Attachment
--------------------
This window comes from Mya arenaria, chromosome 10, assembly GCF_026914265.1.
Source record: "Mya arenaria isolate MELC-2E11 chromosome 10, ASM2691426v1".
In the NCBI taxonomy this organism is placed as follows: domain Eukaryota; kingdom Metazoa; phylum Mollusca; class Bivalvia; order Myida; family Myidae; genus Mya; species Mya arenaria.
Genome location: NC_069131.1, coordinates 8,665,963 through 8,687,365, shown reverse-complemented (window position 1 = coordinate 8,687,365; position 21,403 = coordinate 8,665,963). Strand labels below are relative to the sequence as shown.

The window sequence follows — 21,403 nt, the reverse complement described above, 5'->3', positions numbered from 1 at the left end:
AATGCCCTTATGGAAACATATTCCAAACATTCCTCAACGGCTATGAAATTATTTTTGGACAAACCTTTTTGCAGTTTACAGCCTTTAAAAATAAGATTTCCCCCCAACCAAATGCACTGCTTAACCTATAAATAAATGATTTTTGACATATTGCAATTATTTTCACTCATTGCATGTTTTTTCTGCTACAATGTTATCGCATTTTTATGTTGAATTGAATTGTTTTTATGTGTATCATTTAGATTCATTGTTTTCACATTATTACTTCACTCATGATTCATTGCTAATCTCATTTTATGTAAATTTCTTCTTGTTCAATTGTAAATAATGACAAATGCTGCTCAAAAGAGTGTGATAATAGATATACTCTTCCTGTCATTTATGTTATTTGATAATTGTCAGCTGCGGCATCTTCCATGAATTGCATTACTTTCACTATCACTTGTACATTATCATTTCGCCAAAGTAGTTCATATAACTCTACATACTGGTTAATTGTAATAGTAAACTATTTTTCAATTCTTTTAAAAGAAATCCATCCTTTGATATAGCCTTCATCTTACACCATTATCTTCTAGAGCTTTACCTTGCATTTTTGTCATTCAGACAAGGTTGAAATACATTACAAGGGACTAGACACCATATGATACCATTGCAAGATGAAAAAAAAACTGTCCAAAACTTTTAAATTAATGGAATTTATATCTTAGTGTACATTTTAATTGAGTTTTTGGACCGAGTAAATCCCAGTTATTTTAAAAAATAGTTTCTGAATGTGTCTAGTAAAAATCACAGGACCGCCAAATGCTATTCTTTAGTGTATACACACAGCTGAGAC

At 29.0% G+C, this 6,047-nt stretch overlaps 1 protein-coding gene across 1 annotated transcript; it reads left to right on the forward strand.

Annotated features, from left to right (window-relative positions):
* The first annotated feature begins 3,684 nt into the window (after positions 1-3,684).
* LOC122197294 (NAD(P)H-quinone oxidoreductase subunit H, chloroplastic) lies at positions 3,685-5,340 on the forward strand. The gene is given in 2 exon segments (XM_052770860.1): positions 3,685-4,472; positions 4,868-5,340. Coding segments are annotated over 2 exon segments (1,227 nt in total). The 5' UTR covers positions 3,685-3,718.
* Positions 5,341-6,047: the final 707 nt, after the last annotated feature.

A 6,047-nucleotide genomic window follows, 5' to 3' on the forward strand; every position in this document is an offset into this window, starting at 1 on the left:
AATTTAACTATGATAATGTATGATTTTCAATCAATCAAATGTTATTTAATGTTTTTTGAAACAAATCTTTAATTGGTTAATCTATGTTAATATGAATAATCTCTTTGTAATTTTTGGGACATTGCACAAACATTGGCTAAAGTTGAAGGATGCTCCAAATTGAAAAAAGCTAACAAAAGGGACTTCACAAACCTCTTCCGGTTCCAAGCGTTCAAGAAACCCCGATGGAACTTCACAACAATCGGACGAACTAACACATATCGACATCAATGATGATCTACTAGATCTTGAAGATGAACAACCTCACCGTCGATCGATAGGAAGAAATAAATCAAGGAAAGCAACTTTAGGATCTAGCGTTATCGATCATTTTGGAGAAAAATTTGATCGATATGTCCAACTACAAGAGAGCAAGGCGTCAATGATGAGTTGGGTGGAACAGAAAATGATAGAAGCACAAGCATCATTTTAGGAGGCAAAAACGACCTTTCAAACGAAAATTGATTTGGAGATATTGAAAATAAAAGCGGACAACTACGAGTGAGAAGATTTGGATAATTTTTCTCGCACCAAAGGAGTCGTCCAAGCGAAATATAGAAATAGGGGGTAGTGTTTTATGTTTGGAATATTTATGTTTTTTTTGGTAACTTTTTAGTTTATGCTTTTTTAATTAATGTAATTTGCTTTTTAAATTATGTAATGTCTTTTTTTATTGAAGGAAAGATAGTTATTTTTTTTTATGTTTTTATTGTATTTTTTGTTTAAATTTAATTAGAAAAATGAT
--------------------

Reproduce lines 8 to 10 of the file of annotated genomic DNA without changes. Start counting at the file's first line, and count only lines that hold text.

Annotated features, from left to right (window-relative positions):
* The first annotated feature begins 3,684 nt into the window (after positions 1-3,684).
* LOC122197294 (NAD(P)H-quinone oxidoreductase subunit H, chloroplastic) lies at positions 3,685-5,340 on the forward strand. The gene is given in 2 exon segments (XM_052770860.1): positions 3,685-4,472; positions 4,868-5,340. Coding segments are annotated over 2 exon segments (1,227 nt in total). The 5' UTR covers positions 3,685-3,718.